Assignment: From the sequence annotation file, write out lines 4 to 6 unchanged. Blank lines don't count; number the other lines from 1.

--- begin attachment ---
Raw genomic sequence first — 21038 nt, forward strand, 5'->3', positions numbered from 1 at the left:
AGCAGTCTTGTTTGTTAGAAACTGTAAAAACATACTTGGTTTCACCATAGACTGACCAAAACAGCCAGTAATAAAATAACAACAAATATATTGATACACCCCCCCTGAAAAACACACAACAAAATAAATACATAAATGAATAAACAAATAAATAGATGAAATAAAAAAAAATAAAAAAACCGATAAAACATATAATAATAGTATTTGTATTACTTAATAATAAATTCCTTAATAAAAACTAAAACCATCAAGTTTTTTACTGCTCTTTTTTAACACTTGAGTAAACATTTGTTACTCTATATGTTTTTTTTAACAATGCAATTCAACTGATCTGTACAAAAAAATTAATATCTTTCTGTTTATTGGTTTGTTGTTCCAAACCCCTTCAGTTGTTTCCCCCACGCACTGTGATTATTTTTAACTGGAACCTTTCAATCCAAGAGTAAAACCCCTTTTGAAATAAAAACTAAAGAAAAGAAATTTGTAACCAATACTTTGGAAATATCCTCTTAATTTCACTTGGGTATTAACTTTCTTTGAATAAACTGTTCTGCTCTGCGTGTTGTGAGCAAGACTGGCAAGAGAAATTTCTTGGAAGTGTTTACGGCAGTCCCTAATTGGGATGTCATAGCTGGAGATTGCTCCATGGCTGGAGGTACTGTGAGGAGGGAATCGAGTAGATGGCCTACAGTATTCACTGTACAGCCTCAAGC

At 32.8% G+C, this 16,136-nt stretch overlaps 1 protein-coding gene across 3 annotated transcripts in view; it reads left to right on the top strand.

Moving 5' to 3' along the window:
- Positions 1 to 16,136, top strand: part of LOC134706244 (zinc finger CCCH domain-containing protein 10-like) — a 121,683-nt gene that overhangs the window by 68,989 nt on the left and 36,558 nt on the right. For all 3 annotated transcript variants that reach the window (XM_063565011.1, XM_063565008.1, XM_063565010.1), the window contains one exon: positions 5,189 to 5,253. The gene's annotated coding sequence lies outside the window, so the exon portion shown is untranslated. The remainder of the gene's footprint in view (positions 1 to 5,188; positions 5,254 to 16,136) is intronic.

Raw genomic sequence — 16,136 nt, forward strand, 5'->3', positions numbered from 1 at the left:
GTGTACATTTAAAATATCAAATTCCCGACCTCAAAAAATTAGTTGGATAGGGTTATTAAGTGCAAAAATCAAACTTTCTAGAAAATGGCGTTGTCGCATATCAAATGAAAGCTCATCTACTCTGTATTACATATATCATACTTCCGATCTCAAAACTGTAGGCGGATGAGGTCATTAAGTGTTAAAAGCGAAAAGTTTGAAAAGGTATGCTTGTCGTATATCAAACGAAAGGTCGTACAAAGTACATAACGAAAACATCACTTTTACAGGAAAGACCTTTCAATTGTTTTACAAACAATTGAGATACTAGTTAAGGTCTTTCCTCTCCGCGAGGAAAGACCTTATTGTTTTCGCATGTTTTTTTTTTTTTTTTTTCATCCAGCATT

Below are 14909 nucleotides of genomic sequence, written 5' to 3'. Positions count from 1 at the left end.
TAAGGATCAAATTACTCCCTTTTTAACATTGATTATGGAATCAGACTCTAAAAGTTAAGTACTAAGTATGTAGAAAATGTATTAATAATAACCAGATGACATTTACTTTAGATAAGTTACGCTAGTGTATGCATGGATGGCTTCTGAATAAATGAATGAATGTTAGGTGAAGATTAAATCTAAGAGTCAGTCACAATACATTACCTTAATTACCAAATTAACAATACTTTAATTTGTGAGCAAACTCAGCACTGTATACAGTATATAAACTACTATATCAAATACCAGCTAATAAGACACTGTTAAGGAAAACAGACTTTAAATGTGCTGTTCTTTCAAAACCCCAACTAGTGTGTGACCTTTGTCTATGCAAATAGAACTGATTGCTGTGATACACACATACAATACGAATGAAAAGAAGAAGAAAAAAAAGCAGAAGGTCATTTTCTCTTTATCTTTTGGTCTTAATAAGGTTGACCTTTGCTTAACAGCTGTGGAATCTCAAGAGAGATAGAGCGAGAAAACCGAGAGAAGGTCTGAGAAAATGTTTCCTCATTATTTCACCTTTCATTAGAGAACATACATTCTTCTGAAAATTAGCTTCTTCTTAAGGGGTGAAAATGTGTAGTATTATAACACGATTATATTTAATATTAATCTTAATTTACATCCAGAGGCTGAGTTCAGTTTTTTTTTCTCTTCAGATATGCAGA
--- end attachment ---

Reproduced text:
Moving 5' to 3' along the window:
- Positions 1 to 16,136, top strand: part of LOC134706244 (zinc finger CCCH domain-containing protein 10-like) — a 121,683-nt gene that overhangs the window by 68,989 nt on the left and 36,558 nt on the right. For all 3 annotated transcript variants that reach the window (XM_063565011.1, XM_063565008.1, XM_063565010.1), the window contains one exon: positions 5,189 to 5,253. The gene's annotated coding sequence lies outside the window, so the exon portion shown is untranslated. The remainder of the gene's footprint in view (positions 1 to 5,188; positions 5,254 to 16,136) is intronic.

Raw genomic sequence — 16,136 nt, forward strand, 5'->3', positions numbered from 1 at the left: